10 Outdated Home Design Trends You Should Avoid

Popcorn Ceilings

Ceilings plastered with a textured appearance (akin to popcorn!) were a popular, practical choice in the ‘70s due to their ability to hide damage or blemishes and dampen noise.

Themed Rooms

While a strong theme might seem cute, Real Simple warns that they quickly become dated and kitschy while being particularly off-putting to potential buyers, should you ever choose to move.

Wallpaper Borders

Wallpaper became especially popular in the 1970s and remains so, although styles and placement trends have changed. However, edging a strong print with an equally patterned border can make your home look dated and visually cluttered.

Brass Fixtures

In the past, brass fixtures, like taps and plugholes in bathrooms and kitchens, were common but declined in popularity after the millennium. Kallista says they can tarnish over time, making them look dull and unattractive.

Heavy Window Treatments

The ‘70s and ’80s brought a trend for heavy, ornate curtains with valances, swags, and even fringe! (GalaxyDraperies). While they may have been practical in blocking out light, they were fussy, hard to clean, and often made a home feel dark or cluttered.

Faux Finishes

While it may be tempting to opt for inexpensive wood-look or faux marble finishes, cheap paint effects or veneers can look inauthentic and tacky, according to Houzz.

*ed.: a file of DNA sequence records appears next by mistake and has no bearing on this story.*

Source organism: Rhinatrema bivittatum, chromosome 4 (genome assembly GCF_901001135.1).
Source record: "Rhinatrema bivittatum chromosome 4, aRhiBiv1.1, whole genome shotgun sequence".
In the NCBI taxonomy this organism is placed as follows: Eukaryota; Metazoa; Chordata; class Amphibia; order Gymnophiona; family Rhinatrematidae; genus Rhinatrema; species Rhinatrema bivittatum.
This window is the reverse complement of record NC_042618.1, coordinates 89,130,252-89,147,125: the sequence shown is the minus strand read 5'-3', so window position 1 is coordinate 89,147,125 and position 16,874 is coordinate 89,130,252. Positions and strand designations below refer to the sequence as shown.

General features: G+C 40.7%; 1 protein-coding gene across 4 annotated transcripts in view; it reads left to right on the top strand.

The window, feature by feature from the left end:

Wall Decals

Stickers and other wall decals were once a popular way to add images or even text to bare walls. However, time has proven them less than durable, with peeling and discoloration becoming common problems after a few years.

Carpet in Bathrooms

Inter NACHI claims carpeted bathrooms are unhygienic and says, “In addition to potential mold growth beneath the carpet, bacteria can accumulate in carpeting that surrounds the toilet.

Open Shelves

The odd bookshelf can be homely and welcoming, but rows and rows of cluttered shelves make a space feel cluttered and claustrophobic.

Matching Everything

Remember the ‘80s trend for perfectly matching floral patterns on every available surface? While it may seem tempting to have furniture, soft furnishings, and wall coverings in identical prints or colors, modern décor has embraced more selective design choices.

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